The club chairman makes it clear that there are no plans to allow female members, even ''if I drop dead right now.''
By BOB HARIG, Times Staff Writer
© St. Petersburg Times, published April 10, 2003
AUGUSTA, Ga. -- The issue that has dominated golf for nearly a year is not going away, even if Hootie Johnson does.
The Augusta National chairman made that clear Wednesday during a jam-packed news conference in which a majority of the questions were about the club's controversial men-only membership policy.
"If I drop dead right now, our position will not change on this issue," Johnson said. "It's not my issue alone. And I promise you what I'm saying is, if I drop dead this second, our position will not change."
More than 60 Augusta members in green jackets lined the room for Johnson's annual media briefing in which he said the club is united in its belief that it has a right to choose its members and that the issue will not hurt the 67th Masters, which begins today.
Johnson opened by saying women could one day be asked to be members at Augusta National, but that there is no timetable. "Our membership is very comfortable with our present status."
He also said he would have nothing further to add on the membership issue -- then spent most of the next 30 minutes doing just that.
Johnson, 72, an Augusta member since 1968 and a former bank executive from Columbia, S.C., has been at the center of the controversy since last summer when he responded to Martha Burk, chairwoman of the National Council of Women's Organizations, with a harshly worded letter saying the club would not be "bullied," among other things.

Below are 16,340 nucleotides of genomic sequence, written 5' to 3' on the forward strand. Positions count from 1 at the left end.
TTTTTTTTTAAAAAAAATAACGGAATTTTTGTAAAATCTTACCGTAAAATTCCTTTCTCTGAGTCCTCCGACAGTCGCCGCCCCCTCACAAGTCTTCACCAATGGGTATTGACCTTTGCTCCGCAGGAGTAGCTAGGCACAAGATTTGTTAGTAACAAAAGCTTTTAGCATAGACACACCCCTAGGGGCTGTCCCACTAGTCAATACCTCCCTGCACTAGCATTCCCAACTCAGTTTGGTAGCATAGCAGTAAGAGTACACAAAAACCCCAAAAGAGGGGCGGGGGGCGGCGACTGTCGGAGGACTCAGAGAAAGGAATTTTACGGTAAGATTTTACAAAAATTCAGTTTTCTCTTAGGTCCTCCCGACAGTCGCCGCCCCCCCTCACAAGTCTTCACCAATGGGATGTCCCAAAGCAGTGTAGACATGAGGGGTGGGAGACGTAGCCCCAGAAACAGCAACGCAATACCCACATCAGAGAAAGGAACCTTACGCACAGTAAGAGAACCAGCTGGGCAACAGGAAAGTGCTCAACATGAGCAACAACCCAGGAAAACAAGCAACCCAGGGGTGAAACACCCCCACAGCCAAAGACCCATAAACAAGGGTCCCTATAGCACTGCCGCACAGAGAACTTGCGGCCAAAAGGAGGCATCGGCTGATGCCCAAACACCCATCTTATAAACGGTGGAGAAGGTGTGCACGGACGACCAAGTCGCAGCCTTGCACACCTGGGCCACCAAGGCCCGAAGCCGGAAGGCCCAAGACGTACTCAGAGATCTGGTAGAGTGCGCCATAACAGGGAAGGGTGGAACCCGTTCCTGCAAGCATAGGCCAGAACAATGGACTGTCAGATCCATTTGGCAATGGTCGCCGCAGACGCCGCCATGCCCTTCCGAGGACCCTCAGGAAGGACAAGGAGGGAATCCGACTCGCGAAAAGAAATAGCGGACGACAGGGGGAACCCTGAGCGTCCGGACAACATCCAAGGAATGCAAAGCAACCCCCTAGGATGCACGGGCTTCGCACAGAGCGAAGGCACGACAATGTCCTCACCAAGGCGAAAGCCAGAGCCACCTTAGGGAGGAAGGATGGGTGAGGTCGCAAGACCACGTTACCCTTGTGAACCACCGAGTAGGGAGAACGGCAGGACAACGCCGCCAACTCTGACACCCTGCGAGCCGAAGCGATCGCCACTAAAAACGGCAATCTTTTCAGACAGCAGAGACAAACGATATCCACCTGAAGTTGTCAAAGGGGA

Burk had sought a dialogue on the subject of Augusta admitting its first woman. The ensuing debate has led to Burk forming a protest outside the club for Saturday, along with other forms of protests. Protesters will be banned from outside the front gate.
Johnson said he did not believe the protests or discussion about the issue would hurt the tournament.
"It's been maligned, but I don't think it's been damaged," Johnson said. "And I think that the Masters will continue to be one of the great sporting events of the world, next year and the year after and the year after and the year after."
When asked if past champions such as Tiger Woods have any influence -- he said he would like to see a female member admitted -- Johnson said: "I won't tell Tiger how to play golf if he doesn't tell us how to run our private club."
Johnson said the club could go without television sponsors "indefinitely," but that there is a chance they will return to the broadcast next year. Johnson dismissed the primary sponsors from this year's tournament to spare them from scrutiny in the wake of protests.
That means there will be less revenue for the club, which charges a fee for broadcast rights. But it won't affect charitable giving, which was more than $3-million last year, Johnson said.
Johnson was asked what his daughters have said to him about the membership issue, and he told a story.
"I have four daughters, and the other day my wife had a birthday," Johnson said. "And we have this lake place, and my wife and four daughters wanted to go to the lake place to celebrate her birthday. And they let me know that they really didn't want me to come along with them. And they didn't want their husbands to come along.
"We congregate there all the time, but they were going to do their thing. It's just a natural thing. And I don't know how to articulate that or how to explain it. But it's just been going on for centuries and centuries. Men like to get together with men every now and then and women like to get together with women now and then. And that's just a simple fact of life in America."